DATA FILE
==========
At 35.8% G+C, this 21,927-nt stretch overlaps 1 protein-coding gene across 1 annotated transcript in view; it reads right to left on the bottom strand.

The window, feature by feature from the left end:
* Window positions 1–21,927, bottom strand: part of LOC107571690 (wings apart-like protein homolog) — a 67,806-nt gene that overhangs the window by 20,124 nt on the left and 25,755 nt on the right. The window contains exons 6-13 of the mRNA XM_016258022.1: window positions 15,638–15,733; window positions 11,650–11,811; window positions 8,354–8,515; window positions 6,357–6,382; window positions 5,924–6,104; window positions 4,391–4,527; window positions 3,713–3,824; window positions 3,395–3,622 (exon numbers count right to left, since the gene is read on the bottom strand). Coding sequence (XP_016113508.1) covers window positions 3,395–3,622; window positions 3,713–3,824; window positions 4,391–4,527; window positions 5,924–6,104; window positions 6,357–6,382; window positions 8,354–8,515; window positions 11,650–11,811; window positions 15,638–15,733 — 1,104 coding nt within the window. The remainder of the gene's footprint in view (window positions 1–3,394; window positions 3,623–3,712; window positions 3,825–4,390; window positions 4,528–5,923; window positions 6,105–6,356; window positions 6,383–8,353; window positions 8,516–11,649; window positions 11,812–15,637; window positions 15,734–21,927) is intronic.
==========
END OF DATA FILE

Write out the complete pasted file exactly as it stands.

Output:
At 35.8% G+C, this 21,927-nt stretch overlaps 1 protein-coding gene across 1 annotated transcript in view; it reads right to left on the bottom strand.

The window, feature by feature from the left end:
* Window positions 1–21,927, bottom strand: part of LOC107571690 (wings apart-like protein homolog) — a 67,806-nt gene that overhangs the window by 20,124 nt on the left and 25,755 nt on the right. The window contains exons 6-13 of the mRNA XM_016258022.1: window positions 15,638–15,733; window positions 11,650–11,811; window positions 8,354–8,515; window positions 6,357–6,382; window positions 5,924–6,104; window positions 4,391–4,527; window positions 3,713–3,824; window positions 3,395–3,622 (exon numbers count right to left, since the gene is read on the bottom strand). Coding sequence (XP_016113508.1) covers window positions 3,395–3,622; window positions 3,713–3,824; window positions 4,391–4,527; window positions 5,924–6,104; window positions 6,357–6,382; window positions 8,354–8,515; window positions 11,650–11,811; window positions 15,638–15,733 — 1,104 coding nt within the window. The remainder of the gene's footprint in view (window positions 1–3,394; window positions 3,623–3,712; window positions 3,825–4,390; window positions 4,528–5,923; window positions 6,105–6,356; window positions 6,383–8,353; window positions 8,516–11,649; window positions 11,812–15,637; window positions 15,734–21,927) is intronic.